For those of you who are like me, there’s a reason I made this review spoiler-free. In that, having never read the Agatha Christie novel nor seen the 1974 movie adaptation, I went into this 2017 adaptation completely blind. Yes, I’ve never read or seen anything related to Christie’s works (though I easily could’ve seen “Murder She Wrote” or like-minded shows if my teenage self had been interested). So, I went in with moderately low expectations and had a good time as a result. But before I get into why, let’s delve into the story first.
Hercule Poirot, a famous Belgian detective, finishes solving a theft in Jerusalem when he meets up with his friend Bouc, the director of the train called the Orient Express. When Poirot is called to London for another case, he boards the Express and comes across an eclectic bunch of passengers. After an avalanche derails the train and halts its progress, shady businessman Samuel Ratchett is found dead in his room. It’s then up to Poirot to catch the culprit among the passengers and determine the reason for Ratchett’s murder.
I’ll be honest, when I first saw the trailers for this movie, I was immediately interested in it. I knew the story was a classic murder mystery and I’ve enjoyed Branagh’s work before. And, like I said, I enjoyed this movie. The first thing that drew me into it was the insanely great casting. Branagh has a knack for getting amazing actors/actresses for his films and this was no exception. Even better, I felt that while some characters got more focus than others, not one performance fell flat for me. Each person did their part to make this story feel believable. My personal standouts had to be Michelle Pfeiffer, Josh Gad, and, of course, Branagh himself. Poirot is easily the most likable character of the bunch and it was a joy to follow him throughout the movie. Once again, though, the entire cast did a phenomenal job.
Another thing I liked was the design of the whole movie. I knew from the trailers and Branagh’s other work that this movie would look gorgeous and I wasn’t disappointed. The shots of the train and even a few long tracking shots going through it were great, and the few locations shown were also very pretty. There were a few camera shots that were kinda odd, such as an occasional overhead view of the characters in the train, but they never took me out of the movie. I really enjoyed the moments of levity the script allowed too, as there were some chuckle-worthy lines (mostly from Poirot) that kept things from feeling too depressing. They mostly occur before the actual murder happens, so the serious tone thankfully isn’t jeopardized when it’s needed.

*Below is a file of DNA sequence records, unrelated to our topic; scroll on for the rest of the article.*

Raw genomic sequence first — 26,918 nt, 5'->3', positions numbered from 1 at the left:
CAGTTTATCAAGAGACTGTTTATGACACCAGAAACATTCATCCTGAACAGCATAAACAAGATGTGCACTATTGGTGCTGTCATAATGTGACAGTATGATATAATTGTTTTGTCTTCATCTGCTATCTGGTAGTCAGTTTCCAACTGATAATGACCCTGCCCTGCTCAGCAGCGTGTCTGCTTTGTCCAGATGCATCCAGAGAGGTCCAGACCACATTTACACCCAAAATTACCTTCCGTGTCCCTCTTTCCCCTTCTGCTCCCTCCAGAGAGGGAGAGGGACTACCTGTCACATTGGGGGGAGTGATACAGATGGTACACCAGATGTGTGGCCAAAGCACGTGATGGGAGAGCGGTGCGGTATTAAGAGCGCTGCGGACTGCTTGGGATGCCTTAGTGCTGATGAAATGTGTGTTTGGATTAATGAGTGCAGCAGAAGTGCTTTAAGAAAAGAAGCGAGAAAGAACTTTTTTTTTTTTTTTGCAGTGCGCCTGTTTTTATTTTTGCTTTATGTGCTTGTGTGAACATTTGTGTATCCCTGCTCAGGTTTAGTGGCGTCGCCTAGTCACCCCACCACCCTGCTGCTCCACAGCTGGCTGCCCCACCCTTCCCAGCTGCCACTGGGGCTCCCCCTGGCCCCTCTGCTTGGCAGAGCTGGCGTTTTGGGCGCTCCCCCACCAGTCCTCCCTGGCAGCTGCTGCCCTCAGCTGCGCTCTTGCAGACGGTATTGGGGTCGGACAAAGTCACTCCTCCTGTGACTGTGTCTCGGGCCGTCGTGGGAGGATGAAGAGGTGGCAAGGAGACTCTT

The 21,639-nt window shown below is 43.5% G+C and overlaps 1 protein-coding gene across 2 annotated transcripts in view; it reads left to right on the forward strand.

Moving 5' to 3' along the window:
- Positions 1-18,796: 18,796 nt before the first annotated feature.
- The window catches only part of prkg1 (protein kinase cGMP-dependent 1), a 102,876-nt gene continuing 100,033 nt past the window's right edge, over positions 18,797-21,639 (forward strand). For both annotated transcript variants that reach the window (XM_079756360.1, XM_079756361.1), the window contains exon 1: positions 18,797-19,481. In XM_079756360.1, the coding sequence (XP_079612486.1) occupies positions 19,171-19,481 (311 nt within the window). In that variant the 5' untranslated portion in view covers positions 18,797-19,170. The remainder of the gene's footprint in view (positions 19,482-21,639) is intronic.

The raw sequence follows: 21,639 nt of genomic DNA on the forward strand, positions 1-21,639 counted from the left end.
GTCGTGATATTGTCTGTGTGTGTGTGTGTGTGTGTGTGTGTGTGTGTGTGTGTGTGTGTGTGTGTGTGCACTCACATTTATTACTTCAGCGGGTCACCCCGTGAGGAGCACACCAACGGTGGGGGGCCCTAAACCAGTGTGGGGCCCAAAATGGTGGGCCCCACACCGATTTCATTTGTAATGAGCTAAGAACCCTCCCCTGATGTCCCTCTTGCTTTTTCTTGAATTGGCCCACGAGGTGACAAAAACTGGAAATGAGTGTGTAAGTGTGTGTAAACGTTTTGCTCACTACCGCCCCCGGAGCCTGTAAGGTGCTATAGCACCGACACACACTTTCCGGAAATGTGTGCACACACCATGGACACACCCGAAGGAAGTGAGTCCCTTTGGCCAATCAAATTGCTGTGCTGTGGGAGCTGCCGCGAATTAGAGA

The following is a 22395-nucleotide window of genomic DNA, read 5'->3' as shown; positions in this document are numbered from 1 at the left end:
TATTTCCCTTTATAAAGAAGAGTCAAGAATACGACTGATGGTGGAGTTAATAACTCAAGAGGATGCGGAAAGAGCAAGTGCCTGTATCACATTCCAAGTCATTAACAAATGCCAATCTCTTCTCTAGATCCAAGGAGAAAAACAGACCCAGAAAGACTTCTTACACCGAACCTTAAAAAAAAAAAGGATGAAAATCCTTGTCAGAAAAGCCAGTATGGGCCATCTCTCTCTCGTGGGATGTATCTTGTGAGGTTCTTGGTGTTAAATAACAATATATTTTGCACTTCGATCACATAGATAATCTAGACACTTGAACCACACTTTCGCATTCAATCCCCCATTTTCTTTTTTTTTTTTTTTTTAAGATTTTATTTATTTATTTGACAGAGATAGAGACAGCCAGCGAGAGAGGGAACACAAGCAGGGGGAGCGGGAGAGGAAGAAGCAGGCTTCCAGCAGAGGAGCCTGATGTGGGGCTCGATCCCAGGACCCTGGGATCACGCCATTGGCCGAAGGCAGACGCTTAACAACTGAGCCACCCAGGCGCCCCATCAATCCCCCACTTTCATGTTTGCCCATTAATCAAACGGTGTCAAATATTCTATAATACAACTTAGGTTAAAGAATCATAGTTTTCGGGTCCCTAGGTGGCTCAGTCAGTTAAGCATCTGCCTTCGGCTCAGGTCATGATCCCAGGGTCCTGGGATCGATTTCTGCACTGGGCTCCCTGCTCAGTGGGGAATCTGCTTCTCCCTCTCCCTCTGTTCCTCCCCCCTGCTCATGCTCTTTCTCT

The complaints I have with the movie mainly have to do with the script. Obviously, it’s trying to be as faithful to the Christie story as possible (according to my husband). That’s still a good thing, but it also means that a lot of exposition is given during the crucial reveal. This only bothered me because we were told things about some characters that easily could’ve been hinted at earlier in the movie. It made it feel like these clues couldn’t be incorporated because of time. The other major complaint I had was that the pacing leading up to Poirot boarding the Express was a bit slow. I appreciated that those scenes before gave us a good profile of him as a detective, but the movie just had an overall slow start for me.
With all that said, I think “Murder on the Orient Express” is a good adaptation of the Agatha Christie mystery as well as a good movie in general. The cast is solid, the locations are beautiful, and the story is filled with enough tension and guesswork to keep you invested. If you’ve already read the book or seen the 1974 movie, seeing this will depend on if you want a flashier adaptation of the story despite knowing how it’ll end. I know it’s at least got me interested in reading the book, so take that for what it’s worth.